Are You Ready For Your Next Air Quality Facility Inspection?


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Are You Ready For Your Next Air Quality Facility Inspection?

  1. 1. Are You Ready For Your Next Air Quality Facility Inspection?
  2. 2. Inspection Categories <ul><li>Announced </li></ul><ul><li>(scheduled in advance) </li></ul><ul><li>2. Unannounced </li></ul><ul><li>(surprise inspections) </li></ul>
  3. 3. Different types of inspections • Pre-construction permitting, • Operating permit compliance, • Incident investigation, • Sample collection, • Source testing observation, • Continuous Emission Monitoring (CEM) validation • Annual compliance certification, and • Multi-media audit.
  4. 4. Preparing for an Inspection? <ul><li>Things To Remember: </li></ul><ul><li>Most violations are for what the company didn’t do. Not what they did. </li></ul><ul><li>NOVs for failure to keep adequate records </li></ul><ul><li>NOVs for failure to report on time. </li></ul><ul><li>4. Anything the Agency observes during the inspection will likely be part of their report and possibly result in an NOV. </li></ul>
  5. 5. Preparing for the Inspection <ul><li>Conduct a thorough review of the facility’s operating permit and unincorporated pre-construction permits. </li></ul><ul><li>Pay special attention to any specific sources that have been identified by the regulatory Agency for the inspection. </li></ul><ul><li>Make certain that any records that are required by the facility operating permit are available for the inspection. </li></ul><ul><li>Review the records for completeness. </li></ul><ul><li>Review the records for errors and unreported violations. </li></ul>
  6. 6. Preparing for the Inspection <ul><li>Facility personnel should conduct a pre-inspection walk-around of the plant, as if doing a real inspection. </li></ul><ul><li>2. Verify that all equipment and air quality monitoring equipment is operating properly. </li></ul><ul><li>3. Verify that all daily/weekly process logs are available. </li></ul><ul><li>4. Observe the plant housekeeping conditions. Indications of </li></ul><ul><li>spills, discoloration on buildings near exhaust points, and spills show general bad housekeeping and possible control problems. </li></ul><ul><li>5. Check for new sources that have not been permitted. </li></ul>
  7. 7. Preparing for the Inspection <ul><ul><li>1. The Agency will collect material samples such as fuels, raw materials, or consumables; especially those containing volatile organic compounds (VOCs). </li></ul></ul><ul><li>The facility should have sampling-acceptable containers to take duplicate samples of whatever the Agency collects. </li></ul><ul><li>If visual emission observations are required by the operating permit, the facility should have a certified reader to take readings along with the Agency. </li></ul><ul><li>The facility should make certain that key plant personnel are available. </li></ul>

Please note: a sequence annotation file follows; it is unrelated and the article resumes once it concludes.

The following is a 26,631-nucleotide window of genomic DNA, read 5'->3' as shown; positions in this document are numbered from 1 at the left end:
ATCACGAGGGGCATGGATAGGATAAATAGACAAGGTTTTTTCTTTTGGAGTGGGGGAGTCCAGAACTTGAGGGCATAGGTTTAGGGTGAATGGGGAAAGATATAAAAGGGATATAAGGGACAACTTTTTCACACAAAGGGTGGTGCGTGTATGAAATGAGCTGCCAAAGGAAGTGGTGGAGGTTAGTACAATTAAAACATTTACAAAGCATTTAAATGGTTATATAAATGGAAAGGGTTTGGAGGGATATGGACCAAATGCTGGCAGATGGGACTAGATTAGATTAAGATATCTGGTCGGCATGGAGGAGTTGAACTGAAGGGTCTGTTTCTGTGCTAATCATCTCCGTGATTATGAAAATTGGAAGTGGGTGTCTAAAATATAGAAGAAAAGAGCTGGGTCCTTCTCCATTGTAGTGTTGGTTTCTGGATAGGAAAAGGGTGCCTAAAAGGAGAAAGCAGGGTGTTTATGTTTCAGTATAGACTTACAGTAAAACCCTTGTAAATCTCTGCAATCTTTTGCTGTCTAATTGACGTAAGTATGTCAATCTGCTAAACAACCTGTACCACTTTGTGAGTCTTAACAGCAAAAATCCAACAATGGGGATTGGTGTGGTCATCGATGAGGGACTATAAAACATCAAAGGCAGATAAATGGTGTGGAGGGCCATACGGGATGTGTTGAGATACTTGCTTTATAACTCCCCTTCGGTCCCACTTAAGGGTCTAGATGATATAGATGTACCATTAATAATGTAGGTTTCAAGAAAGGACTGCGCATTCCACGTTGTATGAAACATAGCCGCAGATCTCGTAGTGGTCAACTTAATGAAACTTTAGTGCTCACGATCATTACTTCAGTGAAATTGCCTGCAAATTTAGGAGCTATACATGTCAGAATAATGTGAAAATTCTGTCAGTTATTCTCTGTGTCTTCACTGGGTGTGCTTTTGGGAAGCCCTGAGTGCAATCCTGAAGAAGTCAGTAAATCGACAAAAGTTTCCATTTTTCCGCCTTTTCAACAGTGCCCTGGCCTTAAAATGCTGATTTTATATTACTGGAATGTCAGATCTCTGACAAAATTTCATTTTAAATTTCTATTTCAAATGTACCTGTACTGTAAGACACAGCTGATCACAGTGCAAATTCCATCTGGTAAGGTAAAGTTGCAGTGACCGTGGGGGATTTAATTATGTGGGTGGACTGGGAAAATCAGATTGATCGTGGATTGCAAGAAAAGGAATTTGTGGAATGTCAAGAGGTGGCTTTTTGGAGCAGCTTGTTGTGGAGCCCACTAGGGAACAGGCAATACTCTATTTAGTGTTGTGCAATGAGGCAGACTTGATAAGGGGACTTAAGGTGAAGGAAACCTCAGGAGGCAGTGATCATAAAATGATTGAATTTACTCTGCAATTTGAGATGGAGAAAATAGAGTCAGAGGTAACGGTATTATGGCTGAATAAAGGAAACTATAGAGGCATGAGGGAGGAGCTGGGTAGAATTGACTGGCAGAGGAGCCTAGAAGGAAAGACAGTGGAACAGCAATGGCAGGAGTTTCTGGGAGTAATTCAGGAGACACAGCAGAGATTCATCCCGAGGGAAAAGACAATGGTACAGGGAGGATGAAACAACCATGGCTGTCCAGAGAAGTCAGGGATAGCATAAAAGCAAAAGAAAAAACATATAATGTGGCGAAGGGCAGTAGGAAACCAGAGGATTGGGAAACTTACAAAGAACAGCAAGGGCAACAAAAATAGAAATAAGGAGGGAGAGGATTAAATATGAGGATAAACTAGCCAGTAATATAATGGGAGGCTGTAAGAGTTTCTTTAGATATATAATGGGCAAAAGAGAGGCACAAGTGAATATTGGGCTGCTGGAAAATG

8. 8. The Inspection <ul><li>Be cooperative and friendly, the Agency personnel are just doing their job. </li></ul><ul><li>Make a good impression by looking prepared and organized, primarily because you are prepared. </li></ul><ul><li>Plant environmental personnel should clear their schedule so as to not be rushed and answer to allow time to answer all of the Agency’s questions. </li></ul><ul><li>Know where all the facility records are located. Better yet, records should be available for review by the Agency. For scheduled inspections this can save a lot of time and it makes the inspection go smoother. </li></ul>
  9. 9. The Surprise Inspection <ul><li>Usually this can be anticipated, and not be a surprise. </li></ul><ul><li>If the facility recently received an NOV or has a history of non-compliance, an unscheduled inspection is almost guaranteed. </li></ul><ul><li>Unscheduled inspections are often made for a follow-up to check on corrective actions, and where new source installations are on-going. </li></ul><ul><li>Expect unscheduled inspections of facilities that are on the Agency list of priority source categories. Check the Agency websites, press releases and public notices. Look for patterns in enforcement actions taken by the Agencies. </li></ul>
  10. 10. The Surprise Inspection <ul><li>1. A scheduled inspection can turn into a surprise inspection if you do not understand the intended extent of the inspection. </li></ul><ul><li>Even if the agency tells you the inspection is routine, if the U.S.EPA accompanies the local agency it is never “routine”. </li></ul><ul><li>Things go wrong even during scheduled inspections. Have additional staff scheduled to help out if needed. </li></ul><ul><li>Routine and timely QA/QC for daily, weekly and monthly recordkeeping pays you back big time when a surprise inspection happens. </li></ul>
  11. 11. After the Inspection <ul><li>Plan for and request the Agency to sit down with you for an after inspection debriefing. </li></ul><ul><li>Try to answer all of the Agency questions during the inspection. </li></ul><ul><li>If there is a need for follow-up information to be sent to the Agency, it is important to clearly understand what is being requested and the timeframe for supplying the information. The facility could ask to get the request in writing if needed. </li></ul><ul><li>If there were problems during the inspection, provide a written report to the Agency to explain what happened as soon as practical. </li></ul><ul><li>And if there were problems, expect a surprise follow-up inspection. </li></ul>